How many elephants can you fit into a Mini? That's easy - the answer's four: two in the front and two in the back. It may not be true in real life, but that's because your average elephant takes up a finite amount of physical space. Network packets, on the other hand, take up no space at all, so you should theoretically be able to fit lots of them down a small pipe. The trick is to do it without slowing your end-users down.
Most people don't bother with the equation. It is easier to buy more bandwidth, and this has become a standard technique for many network managers as the level of network traffic increases owing to data-heavy office suites, IP telephony, video and other applications.
It isn't the most elegant solution, however, and even though bandwidth is relatively inexpensive these days, it will still show up on your balance sheet. Ideally, taking more intelligent steps will make the most efficient use of your corporate network infrastructure. Capacity planning is one of the most useful techniques available to network managers and possibly one of the least used, because the methods involved are not well understood. Calculating the baseline is a particularly critical part of any capacity planning process, but do you know how to go about it?
Peter Ellens, networking consultant at IT services company Steria, says network managers must periodically monitor their traffic at various times, changing the frequency with which traffic is monitored, to identifying as many of the peaks and troughs as possible. "No two weeks will be the same. If you happen to choose the month when everyone's on school holidays, then it might give you a false reading," Ellens explains. "It's an ongoing thing: you should set up the baseline and monitor it for a week, then perhaps the following month, monitor it for a different week."
The volatile nature of business may lead to unpredictable network conditions at various times, and so it is very difficult to get a perfect network baseline that you can use to predict network capacity with complete accuracy. Nevertheless, producing some sort of chart showing network traffic over a set period of time will at least give you some idea of how demands on the network could vary throughout the weeks and months. Ellens suggests monitoring it for one week per month, for three months. Make sure that you pick a different week in the month each time, and if there are particular times when you know that demand on the network will peak, then factor those into your baseline as well.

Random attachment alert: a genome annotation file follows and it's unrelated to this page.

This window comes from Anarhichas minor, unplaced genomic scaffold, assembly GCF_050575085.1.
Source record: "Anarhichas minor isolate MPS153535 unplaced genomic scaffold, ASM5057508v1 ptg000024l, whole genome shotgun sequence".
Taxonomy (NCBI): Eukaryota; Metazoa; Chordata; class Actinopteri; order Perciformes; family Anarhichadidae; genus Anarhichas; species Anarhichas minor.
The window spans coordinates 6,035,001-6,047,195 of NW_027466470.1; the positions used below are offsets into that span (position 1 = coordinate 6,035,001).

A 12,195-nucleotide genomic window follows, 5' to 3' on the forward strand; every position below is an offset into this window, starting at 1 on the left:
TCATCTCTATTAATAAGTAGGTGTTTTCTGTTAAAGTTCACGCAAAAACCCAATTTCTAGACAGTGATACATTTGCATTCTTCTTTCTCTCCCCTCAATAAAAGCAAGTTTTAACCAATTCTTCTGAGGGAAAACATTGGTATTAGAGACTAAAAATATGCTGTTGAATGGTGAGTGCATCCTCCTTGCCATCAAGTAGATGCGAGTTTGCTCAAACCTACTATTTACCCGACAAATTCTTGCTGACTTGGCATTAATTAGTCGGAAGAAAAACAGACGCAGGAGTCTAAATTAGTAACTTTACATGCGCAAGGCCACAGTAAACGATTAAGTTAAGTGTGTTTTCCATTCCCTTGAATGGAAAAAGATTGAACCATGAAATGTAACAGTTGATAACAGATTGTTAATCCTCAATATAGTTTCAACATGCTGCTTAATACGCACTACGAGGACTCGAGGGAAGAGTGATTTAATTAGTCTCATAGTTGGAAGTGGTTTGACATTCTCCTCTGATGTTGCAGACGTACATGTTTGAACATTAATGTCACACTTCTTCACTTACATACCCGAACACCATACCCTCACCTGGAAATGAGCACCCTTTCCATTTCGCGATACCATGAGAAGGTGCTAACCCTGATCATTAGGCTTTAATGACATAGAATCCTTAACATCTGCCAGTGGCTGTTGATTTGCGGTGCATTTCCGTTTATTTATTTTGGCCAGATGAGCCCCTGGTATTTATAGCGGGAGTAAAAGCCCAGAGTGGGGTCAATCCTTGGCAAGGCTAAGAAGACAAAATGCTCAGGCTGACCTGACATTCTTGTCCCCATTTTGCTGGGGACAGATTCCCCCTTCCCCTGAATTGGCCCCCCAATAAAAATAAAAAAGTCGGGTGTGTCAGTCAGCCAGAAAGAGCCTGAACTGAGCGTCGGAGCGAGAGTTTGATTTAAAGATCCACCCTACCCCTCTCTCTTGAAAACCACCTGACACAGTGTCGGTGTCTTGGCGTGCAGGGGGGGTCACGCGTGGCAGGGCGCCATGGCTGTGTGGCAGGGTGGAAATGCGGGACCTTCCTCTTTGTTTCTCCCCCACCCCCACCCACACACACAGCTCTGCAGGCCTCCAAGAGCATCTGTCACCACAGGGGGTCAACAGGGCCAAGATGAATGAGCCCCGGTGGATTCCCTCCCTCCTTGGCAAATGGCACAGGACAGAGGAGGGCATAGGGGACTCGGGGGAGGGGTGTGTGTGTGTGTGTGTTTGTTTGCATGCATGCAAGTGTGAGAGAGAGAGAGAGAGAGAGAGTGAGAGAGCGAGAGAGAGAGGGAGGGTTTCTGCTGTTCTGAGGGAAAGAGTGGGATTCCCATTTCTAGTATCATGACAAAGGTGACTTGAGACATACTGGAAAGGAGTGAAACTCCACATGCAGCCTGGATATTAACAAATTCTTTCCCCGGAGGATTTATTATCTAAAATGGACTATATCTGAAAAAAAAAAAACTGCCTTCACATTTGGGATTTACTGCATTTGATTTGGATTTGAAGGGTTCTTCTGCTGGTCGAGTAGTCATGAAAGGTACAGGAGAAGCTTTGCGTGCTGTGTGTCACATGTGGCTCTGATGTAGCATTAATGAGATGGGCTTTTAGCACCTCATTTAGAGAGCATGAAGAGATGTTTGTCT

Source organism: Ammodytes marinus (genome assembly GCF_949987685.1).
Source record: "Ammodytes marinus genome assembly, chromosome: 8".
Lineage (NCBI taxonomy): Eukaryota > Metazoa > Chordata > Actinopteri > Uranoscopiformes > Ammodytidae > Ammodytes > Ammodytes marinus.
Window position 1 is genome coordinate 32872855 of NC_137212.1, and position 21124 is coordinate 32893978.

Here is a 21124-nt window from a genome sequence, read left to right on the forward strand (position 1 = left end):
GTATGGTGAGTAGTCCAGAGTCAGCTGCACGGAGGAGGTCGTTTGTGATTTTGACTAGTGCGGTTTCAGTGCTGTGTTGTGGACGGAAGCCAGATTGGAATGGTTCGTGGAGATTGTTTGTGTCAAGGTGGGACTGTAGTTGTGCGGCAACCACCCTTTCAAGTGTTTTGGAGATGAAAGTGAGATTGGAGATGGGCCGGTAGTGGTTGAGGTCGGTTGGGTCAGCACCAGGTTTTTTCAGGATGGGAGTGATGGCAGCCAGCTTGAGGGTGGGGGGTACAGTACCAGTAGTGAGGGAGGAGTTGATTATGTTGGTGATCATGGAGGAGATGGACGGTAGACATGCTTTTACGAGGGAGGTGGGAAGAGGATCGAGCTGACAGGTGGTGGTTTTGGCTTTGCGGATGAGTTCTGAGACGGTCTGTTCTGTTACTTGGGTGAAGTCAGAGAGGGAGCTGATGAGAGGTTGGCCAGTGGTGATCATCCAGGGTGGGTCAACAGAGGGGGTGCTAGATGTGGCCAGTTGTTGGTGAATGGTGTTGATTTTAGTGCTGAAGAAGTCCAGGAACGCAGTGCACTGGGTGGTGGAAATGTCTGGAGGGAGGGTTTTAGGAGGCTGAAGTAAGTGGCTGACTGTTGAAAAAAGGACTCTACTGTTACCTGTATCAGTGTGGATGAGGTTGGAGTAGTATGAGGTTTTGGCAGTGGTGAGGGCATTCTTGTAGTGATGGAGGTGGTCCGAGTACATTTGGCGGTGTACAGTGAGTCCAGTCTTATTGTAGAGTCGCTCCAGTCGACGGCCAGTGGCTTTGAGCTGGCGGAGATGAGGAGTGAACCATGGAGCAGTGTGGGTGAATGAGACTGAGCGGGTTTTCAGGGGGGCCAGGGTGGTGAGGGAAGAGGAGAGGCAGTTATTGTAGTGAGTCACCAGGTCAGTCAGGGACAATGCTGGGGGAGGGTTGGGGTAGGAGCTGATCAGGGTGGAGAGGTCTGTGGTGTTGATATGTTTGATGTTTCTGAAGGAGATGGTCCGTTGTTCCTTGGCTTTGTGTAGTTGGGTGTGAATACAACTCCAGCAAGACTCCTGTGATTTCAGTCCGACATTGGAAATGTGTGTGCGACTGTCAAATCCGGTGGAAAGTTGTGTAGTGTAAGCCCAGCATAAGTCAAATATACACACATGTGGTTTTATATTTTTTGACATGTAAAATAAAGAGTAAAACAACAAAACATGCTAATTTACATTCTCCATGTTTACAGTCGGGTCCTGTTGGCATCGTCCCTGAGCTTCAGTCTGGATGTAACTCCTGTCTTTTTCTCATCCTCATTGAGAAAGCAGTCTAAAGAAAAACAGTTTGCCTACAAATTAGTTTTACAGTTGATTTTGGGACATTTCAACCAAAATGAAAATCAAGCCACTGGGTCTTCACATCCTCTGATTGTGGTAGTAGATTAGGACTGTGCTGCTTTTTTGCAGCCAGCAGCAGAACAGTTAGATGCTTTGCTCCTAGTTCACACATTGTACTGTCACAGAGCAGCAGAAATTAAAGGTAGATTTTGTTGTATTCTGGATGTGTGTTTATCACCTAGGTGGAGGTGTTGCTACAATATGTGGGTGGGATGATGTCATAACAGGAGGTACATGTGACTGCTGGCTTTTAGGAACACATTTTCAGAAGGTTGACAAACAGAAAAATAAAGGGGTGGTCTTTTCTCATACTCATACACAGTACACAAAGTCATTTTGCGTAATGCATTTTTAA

Armed with this basic metric, you can then talk to your business staff, and find out what sorts of application data they expect to be passing across the network, and how often. Find out how much traffic each PC in a given department puts out on average, for example, and then grill the line manager about how many more PCs he or she expects to add in the next year. Information like this will help you to plan the capacity of your network intelligently.
Knowing how much information passes over your network (and ideally its source) is one step on the road to intelligent network usage, but there are other, smarter things that you can do. Traffic prioritisation is an especially useful technique for companies finding their networks bogged down with traffic who don't simply want to add more bandwidth in a bid to temporarily solve the problem.
Traffic can be prioritised in various ways, depending on the requirements of your business. If you have a coherent directory system, for example, you can filter traffic on a user-by-user basis. Another option is to prioritise according to the originating port, making it possible to set rules for traffic from particular departments, perhaps.
The problem is that most people don't really understand the type of traffic flowing across the network, explains Mark Urban, product marketing manager at Packeteer, a company selling traffic analysis and prioritisation hardware. "Generally, the intelligence levels that users are dealing with are at the IP routing addresses and the port numbers that the IP is using to communicate with the application," he says. "That doesn't give you enough information to understand what's running on the network. We analyse Layer 1 through to Layer 7 to discern HTTP, Napster and Oracle traffic, for example."
When discussing layers 1-7, Urban is talking about the Open Systems Interconnection model stack which these days has been replaced in large part by the Transmission Control Protocol stack in the commercial world. Port-based prioritisation exists at lower levels of the stack, and the general rule is that the further up the stack you go, working through port-based packet analysis at the data-link layer and then hitting the higher application layers, the more flexibility you will have to slice and dice information about the types of traffic passing over your network.
When you've analysed the type of traffic passing across your network according to the criteria you've set, you'll be able to set prioritisation policies in place. There are various technologies available for this purpose. IEEE802.1p, for example, lets you tag packets in a bridged Lan environment for faster transfer. The Internet Engineering Task Force's Multi-Protocol Label Switching (MPLS) is another technology which replaces traditional Layer 3 routing tables with its own predefined routing path. The label attached to a packet can also contain network prioritisation information. Then there is Differentiated Services, another taskforce standard that uses a packet field to mark packets with routing rules. This is mainly designed for one-way, asymmetric traffic flow.